‘We don’t know what we’re doing on Jan. 4’ … it’s ‘wait and watch’

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By Randy Arrington

LURAY, Dec. 17 — Toward the end of the Page County School Board meeting Monday night, Superintendent Wendy Gonzalez addressed a question on the minds of students, parents, teachers, coaches and staff alike — what do we do beyond the current closure of schools through Jan. 4?

Do we return to a blended model of instruction that includes in-person instruction, or do we stick with remote-only learning through the end of January and the conclusion of the first semester? Or do we do something in-between those two options?

With COVID-19 cases in Page County currently at their highest sustained levels of the pandemic and models showing the projected peak for Virginia in late January or early February, school officials are in a “wait and watch” mode, according to Dr. Gonzalez.

“We don’t know what we’re doing on Jan. 4,” the superintendent told the school board Monday night. “We will be monitoring the situation over the next few weeks. We are regularly in contact with our peers in surrounding counties, and we are all in a wait and watch mode.”

Governor Ralph Northam has repeatedly stated that decisions related to school operations — both public and private — will be left up to the individual localities and school divisions.

Page County Schools have made several adjustments to its reopening plans that began to form in June and July. After initial adjustments based on community and staff feedback in August, the Return to Learn plan initiated in September saw grades pre-k through second in classrooms four days a week, 3rd through 8th grades receiving in-person instruction two days a week on an AA/BB schedule and remote-only learning for high school students. On Nov. 16, high school students were allowed to re-enter classrooms two days a week. That lasted only three weeks — a total of six instructional days — before the entire division reverted to remote-only learning after a surge in coronavirus cases in the county.

During Monday’s discussion, Dr. Gonzalez laid out several options for operations on Jan. 4 and moving forward:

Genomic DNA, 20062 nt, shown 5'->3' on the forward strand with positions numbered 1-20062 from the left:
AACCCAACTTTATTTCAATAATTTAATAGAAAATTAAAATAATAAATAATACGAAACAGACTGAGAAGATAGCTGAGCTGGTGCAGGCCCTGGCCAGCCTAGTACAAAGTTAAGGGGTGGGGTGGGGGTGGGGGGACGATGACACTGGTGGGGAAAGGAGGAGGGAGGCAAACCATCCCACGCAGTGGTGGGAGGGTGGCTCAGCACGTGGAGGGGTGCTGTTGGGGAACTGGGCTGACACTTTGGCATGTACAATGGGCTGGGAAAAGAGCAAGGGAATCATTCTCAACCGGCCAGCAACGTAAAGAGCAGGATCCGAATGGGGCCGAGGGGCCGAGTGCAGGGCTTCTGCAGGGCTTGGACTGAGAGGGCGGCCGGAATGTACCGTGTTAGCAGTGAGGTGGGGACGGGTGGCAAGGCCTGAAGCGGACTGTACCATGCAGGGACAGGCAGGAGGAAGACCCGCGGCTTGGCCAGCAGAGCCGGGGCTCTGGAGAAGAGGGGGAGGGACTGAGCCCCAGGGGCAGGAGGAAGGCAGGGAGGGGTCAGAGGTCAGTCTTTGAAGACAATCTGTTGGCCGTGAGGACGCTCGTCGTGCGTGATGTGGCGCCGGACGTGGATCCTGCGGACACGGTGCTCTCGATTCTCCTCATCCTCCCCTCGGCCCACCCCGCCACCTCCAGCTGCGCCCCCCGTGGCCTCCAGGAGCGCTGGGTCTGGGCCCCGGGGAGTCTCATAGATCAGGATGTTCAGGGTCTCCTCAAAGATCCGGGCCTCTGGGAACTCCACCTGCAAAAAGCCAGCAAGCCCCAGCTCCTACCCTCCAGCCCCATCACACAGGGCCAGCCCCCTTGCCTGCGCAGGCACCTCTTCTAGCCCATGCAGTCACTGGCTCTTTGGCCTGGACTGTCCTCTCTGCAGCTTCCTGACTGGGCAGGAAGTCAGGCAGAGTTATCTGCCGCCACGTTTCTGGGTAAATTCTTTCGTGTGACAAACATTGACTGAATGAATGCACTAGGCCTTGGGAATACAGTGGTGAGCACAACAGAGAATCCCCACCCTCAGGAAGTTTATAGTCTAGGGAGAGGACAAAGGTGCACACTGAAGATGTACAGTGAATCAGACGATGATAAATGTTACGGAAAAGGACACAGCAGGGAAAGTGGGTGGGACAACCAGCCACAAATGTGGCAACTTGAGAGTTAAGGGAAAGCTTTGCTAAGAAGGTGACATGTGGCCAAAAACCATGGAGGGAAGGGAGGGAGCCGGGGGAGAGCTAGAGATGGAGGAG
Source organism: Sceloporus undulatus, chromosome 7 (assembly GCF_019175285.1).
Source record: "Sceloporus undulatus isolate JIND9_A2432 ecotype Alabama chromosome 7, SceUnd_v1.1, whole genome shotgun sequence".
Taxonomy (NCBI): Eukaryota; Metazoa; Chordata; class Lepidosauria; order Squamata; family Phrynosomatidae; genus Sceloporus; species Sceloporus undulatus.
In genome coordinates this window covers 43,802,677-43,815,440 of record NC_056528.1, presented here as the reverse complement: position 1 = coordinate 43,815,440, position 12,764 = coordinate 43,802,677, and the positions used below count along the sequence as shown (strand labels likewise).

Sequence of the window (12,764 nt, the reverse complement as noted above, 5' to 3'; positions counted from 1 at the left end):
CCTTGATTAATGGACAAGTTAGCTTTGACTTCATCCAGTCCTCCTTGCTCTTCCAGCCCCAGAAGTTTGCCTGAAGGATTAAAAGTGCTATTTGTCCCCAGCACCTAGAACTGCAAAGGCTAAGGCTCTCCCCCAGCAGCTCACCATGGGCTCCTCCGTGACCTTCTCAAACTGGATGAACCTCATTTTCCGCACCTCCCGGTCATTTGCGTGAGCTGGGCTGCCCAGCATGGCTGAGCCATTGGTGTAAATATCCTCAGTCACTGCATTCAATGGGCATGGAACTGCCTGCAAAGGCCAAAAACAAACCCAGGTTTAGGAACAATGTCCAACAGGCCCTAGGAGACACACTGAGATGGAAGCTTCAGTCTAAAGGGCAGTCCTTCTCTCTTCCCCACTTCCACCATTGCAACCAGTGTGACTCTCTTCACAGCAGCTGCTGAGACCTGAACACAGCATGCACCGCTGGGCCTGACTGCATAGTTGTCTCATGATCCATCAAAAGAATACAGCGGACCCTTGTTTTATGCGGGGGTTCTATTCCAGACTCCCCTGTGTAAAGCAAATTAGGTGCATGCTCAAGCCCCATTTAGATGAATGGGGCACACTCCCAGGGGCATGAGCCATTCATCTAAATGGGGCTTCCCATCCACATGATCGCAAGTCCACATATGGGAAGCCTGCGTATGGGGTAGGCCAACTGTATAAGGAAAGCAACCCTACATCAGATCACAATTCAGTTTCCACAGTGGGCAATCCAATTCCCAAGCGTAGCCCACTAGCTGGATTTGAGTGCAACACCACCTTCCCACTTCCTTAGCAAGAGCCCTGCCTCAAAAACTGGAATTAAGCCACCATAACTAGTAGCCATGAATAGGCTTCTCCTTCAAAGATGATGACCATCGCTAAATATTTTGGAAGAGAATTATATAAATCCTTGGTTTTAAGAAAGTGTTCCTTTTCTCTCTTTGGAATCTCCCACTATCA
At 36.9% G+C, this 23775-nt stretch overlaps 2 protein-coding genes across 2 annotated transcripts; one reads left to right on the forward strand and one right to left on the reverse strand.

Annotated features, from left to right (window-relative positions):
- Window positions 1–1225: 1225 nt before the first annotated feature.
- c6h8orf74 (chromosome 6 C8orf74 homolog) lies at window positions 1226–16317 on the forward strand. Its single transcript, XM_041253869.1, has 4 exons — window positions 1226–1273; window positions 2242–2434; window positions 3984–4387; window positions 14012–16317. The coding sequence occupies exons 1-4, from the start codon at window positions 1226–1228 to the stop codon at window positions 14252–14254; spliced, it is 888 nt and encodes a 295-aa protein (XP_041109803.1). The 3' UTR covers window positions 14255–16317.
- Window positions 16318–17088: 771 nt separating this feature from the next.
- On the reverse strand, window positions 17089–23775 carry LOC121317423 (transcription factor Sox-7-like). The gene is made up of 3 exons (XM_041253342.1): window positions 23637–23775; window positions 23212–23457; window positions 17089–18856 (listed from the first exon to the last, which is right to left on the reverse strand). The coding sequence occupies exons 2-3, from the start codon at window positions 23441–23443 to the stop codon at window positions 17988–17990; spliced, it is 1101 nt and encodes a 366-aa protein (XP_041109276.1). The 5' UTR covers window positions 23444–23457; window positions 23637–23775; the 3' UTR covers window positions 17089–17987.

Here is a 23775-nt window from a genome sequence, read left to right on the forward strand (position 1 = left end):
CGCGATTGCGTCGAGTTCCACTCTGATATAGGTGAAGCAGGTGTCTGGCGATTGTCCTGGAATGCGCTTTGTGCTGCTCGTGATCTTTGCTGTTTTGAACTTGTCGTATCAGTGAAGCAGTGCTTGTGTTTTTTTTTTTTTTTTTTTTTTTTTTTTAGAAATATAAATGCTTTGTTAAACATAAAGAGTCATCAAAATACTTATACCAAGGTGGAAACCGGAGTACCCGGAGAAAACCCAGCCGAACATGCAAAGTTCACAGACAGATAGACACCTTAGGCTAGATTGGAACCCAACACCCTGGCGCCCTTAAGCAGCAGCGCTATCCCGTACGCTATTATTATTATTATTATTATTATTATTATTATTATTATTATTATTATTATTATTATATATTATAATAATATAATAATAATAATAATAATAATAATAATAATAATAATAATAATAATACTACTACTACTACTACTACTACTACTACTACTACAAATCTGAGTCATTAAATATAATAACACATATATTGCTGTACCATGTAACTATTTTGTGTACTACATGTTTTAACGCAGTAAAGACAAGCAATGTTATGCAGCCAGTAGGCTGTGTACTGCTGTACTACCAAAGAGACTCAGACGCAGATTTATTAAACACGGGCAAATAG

• Continue remote-only instruction for two additional weeks;
  • Continue remote-only instruction through the end of January and the conclusion of the first semester;
  • Return to a blended instructional model incorporating in-person instruction in the classroom;
  • Makes decisions school-by-school.

School board members did not give the superintendent any specific direction on how they were leaning, so the superintendent stated that administrators would continue the “wait and watch” approach for now, with regular updates provided to the school board.

“We have to be ready to pivot at any time,” Dr. Gonzalez said.

The superintendent warned parents to check their student’s health closely before sending them to school when in-person instruction returns. Positive cases within school buildings — from either staff or students — can put others — both staff and students — out of school for up to 14 days for contact tracing and/or quarantine purposes.

Daily health checks (slips signed by a parent or guardian) will return to Page Schools when students return to classrooms based on a recommendation and consensus of school board members on Monday.

Several school board members urged the administration to make a decision about Jan. 4 as soon as possible because “parents need to know.” Administrators will be reaching out to faculty and staff prior to Jan. 4 to check their health and ability to report for duty in-person on Jan. 4 and beyond.

The superintendent stressed the need for both staff members and parents to share news of positive cases with them, so that they can take the necessary precautions to protect the school community as a whole.

“[The Virginia Department of Health] is overwhelmed,” Dr. Gonzalez said, “so we need people to tell us.”

The local school division has issued 34 public notices since Sept. 4 about COVID-19 cases surfacing in county schools. Those notices break down by-school as follows:

  • 7 — Stanley Elementary (Sept. 10; Nov. 27, 29 and 30; Dec. 2, 3 and 10);
  • 6 — Shenandoah Elementary (Sept. 4; Nov. 2 and 10; Dec. 2, 6 and 16);
  • 4 — Luray Elementary (Sept. 14; Nov. 2; Dec. 8 and 16);
  • 4 — Luray High School (Nov. 30; Dec. 3, 8 and 10);

• 4 — Page County Technical Center (Sept. 26; Oct. 12; Nov. 2; Dec. 6);

  • 3 — Page Middle (Nov. 27; Dec. 4 and 10);
  • 3 — Springfield Elementary (Nov. 18; Dec. 7 and 16);
  • 1 — Luray Middle (Dec. 10);
  • 1 — Central Office (Dec. 7);
  • 0 — Page County High School.

Per its health plan, Page County Public Schools has pledged to notify the public of any positive cases relevant to the school system among staff or students.



More COVID cases reported at three Page County schools

Four more cases reported at four Page County schools

LES, LHS report COVID cases

UPDATE: 5 cases reported since Friday, including central office

Page Schools going remote-only for two weeks due to staff absences from COVID

Page Schools report more coronavirus cases Thursday

COVID-19 cases now reported at four schools in the past week

Springfield Elementary reports first COVID-19 case

Shenandoah Elementary reports third COVID-19 case

Three Page schools report positive cases of COVID-19

School board votes to bring high school students back to class Nov. 16

Second case of COVID-19 reported at Tech Center

COVID-19 case reported at Tech Center

COVID-19 case reported at Luray Elementary

COVID-19 case discovered at Stanley Elementary

COVID-19 case discovered at Shenandoah Elementary

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